Wednesday, October 9, 2013

Red Maple Toxicity (RMT) – A Fall Danger for Horses

The drought in Missouri has caused an early leaf change in our trees this year at the research center.  As I got into my truck this morning, there were fallen leaves from the huge silver maple that sits next to my driveway stuck in my windshield wipers and it got me to thinking about the dangers dead maple leaves can pose to horses and I decided to write a blog post about it.

Red maple tree just beginning to show its’ fall colors – Photo by K. Williamson

Red maple trees (Acer rubrum) are absolutely gorgeous in the fall when their leaves turn bright flame red, which is one reason why they are among the most popular ornamental trees in the United States.  However, red maples can pose a serious health risk to horses.  The dried or wilted leaves of the red maple contain an unknown oxidant toxin or combination of toxins which cause damage to red blood cells leading to a condition known as acute hemolytic anemia and/or increased formation or abnormal accumulation of methemoglobin (an abnormal form of hemoglobin that is not capable of carrying oxygen).  Horses are more susceptible and commonly affected by RMT than other species.  Red maple toxicity may occur throughout the growing season but cases are more common during the late summer and fall.  The seasonal increase in cases of RMT appears to be due to 2 main factors:  First, the toxic principle(s) in the leaves appear to increase later in the growing season and are especially abundant in the fall.  Second, horses have more access to the toxic leaves during the fall months when the trees are shedding their leaves which may fall or be blown into pastures.  Consumption of as little as 1 gram of red maples leaves per kilogram body weight can result in fatality.  

Here is a list of possible clinical signs of red maple toxicity.

  • sudden death within 12-18 hours of exposure or:
  • lethargy/depression
  • increased heart rate and respiratory rate
  • abdominal pain (colic)
  • going off feed
  • signs of liver damage (icterus-orange/yellow discoloration of the white around the eyes (sclera) and the gums)
  • renal damage (brown urine)
  • brown discoloration of mucous membranes and/or cyanosis
  • laminitis

Horse owners that suspect their horse may have ingested red maple leaves should call their veterinarian immediately.  There is no antidote for red maple toxicity, and treatment is directed toward decreasing the amount of toxin absorbed, mitigating the organ damage caused by the remnants of the destroyed red blood cells and supportive care. Unfortunately, the prognosis for horses with RMT is guarded to poor, even with aggressive treatment and the reported mortality rate is 60-65%.  So it is extremely important for horse owners to take steps to decrease their horses’ risk of exposure to wilted or dead red maple leaves.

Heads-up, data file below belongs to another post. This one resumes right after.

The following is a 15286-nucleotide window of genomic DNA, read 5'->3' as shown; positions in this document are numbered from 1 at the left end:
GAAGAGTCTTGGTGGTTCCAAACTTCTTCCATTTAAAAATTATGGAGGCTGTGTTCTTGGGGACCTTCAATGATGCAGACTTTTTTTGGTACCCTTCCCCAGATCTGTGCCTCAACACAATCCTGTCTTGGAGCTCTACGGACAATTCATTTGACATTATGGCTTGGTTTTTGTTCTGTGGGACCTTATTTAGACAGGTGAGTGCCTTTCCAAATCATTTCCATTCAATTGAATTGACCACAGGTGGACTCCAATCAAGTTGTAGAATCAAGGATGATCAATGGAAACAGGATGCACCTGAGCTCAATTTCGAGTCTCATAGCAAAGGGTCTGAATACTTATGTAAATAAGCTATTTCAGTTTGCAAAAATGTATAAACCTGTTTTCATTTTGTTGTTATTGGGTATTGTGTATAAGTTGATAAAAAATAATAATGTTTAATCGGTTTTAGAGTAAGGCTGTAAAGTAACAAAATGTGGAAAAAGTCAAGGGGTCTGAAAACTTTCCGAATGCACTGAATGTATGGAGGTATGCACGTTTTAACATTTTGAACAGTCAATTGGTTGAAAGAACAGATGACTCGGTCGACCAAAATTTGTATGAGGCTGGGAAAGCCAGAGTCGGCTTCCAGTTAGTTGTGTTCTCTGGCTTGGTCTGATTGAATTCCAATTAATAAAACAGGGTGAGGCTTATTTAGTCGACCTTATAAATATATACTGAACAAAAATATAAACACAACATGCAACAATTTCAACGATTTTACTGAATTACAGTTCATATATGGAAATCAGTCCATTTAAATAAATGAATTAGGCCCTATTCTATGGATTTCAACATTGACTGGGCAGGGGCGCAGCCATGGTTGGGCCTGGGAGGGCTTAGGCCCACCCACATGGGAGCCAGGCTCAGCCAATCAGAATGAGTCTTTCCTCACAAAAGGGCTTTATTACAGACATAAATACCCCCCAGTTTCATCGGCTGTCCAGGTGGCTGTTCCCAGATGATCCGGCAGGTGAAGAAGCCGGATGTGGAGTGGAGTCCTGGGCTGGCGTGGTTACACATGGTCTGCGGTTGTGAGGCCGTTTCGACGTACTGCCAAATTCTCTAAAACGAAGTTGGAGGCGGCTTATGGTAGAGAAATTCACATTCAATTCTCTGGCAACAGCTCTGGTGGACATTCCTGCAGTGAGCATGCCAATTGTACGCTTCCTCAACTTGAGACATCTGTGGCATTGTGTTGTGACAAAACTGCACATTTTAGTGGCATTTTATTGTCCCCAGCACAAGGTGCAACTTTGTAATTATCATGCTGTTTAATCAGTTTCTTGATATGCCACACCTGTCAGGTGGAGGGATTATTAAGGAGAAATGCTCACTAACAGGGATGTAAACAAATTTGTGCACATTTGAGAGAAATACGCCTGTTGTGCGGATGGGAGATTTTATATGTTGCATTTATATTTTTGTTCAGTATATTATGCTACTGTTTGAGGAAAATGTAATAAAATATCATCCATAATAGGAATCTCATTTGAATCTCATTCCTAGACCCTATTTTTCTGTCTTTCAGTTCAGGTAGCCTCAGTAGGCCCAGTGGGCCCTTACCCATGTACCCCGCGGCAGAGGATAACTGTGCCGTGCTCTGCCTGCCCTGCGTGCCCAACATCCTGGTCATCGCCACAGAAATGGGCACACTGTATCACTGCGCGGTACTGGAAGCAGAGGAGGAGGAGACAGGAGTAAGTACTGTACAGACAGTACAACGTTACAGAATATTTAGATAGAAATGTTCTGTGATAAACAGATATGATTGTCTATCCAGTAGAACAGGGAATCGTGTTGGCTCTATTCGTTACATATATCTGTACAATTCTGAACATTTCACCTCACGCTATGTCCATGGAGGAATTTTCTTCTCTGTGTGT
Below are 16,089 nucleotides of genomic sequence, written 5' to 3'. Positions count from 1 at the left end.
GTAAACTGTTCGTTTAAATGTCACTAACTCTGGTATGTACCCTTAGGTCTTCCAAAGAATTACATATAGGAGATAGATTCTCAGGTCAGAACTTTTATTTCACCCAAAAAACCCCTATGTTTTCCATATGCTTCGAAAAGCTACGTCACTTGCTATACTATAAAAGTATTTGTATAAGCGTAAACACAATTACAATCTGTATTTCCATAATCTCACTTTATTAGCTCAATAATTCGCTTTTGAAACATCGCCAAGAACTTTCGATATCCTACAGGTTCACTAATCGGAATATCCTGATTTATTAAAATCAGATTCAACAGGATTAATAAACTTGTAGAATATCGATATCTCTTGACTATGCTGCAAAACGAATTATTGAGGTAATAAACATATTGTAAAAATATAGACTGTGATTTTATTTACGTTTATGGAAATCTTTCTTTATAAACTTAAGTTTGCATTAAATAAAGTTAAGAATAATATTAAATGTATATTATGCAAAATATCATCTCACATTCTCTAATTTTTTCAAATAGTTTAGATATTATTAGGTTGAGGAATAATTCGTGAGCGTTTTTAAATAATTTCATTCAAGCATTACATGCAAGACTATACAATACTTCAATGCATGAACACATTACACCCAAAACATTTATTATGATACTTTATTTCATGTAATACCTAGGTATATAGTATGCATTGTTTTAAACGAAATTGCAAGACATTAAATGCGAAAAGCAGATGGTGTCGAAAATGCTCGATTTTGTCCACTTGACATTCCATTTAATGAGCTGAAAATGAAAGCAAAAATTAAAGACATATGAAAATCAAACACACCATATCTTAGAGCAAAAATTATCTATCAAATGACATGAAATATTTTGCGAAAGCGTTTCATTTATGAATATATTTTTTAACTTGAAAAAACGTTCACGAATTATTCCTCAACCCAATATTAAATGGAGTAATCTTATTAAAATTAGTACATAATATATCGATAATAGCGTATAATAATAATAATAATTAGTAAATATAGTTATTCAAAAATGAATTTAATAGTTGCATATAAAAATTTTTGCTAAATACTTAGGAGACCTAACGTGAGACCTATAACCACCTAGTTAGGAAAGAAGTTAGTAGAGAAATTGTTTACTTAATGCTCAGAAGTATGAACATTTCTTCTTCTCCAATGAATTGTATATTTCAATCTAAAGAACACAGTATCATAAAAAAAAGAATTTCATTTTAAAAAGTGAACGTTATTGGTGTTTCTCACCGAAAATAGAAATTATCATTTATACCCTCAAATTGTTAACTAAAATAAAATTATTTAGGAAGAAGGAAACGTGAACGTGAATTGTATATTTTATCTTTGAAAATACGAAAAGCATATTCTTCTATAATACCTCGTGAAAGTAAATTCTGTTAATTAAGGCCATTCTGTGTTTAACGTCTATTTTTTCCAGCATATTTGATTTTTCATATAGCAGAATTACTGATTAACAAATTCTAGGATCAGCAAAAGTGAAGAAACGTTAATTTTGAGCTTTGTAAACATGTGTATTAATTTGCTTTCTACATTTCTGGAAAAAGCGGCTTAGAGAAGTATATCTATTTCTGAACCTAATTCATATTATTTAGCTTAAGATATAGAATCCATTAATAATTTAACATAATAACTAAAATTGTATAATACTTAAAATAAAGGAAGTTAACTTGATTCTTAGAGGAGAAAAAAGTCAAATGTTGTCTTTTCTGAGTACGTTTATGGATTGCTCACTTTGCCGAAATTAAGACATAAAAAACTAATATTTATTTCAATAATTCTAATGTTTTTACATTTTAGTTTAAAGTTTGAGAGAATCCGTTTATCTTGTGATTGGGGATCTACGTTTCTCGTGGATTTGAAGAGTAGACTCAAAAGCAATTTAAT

Here are a few prevention measures to consider:

  • If possible, remove red maple trees in or near pastures and make sure none are subsequently planted nearby. 
  • Never throw red maple tree trimmings into pastures. 
  • Remove horses from pastures in the fall when leaves from nearby red maples may be blown in.
  • If it is impossible or impractical to move horses away from red maple trees, be sure they have access to plenty of high quality forage or hay which may make them less likely to browse on fallen leaves. 
  • Check pastures carefully after a storm for fallen branches and remove any that you suspect may be red maple.

SIDE NOTE:   Eating live green leaves directly from the tree has not been reported to cause toxicity in horses.  The leaves are toxic only when wilted or dead.  


  1. Thank you, Dr. Williamson, for this very helpful posting. As a horse owner, I didn't know this about Red Maples and I appreciate your info so much. If my calculations are correct - it means that eating 2 pounds of wilted or dead red maple leaves could kill my 1,000 pound horse. I'm guessing that she'd need to eat that within a short time period, days rather than over several weeks or months- is that correct? Or do the toxins accumulate? Either way, I'm going to check around my property and see if I can identify this particular tree here in the NW Arkansas Ozarks. Some of our trees are turning red right now in late October though most seem to turn yellow or orange. Thank you again!

    1. That is a great question. The toxic dose referred to in the article is what is reported for a short term exposure. However, due to the way that the toxin alters and destroys red blood cells, longer term but lower magnitude exposure may lead to clinical disease. So it is best to take steps reduce the risk of any exposure to the leaves.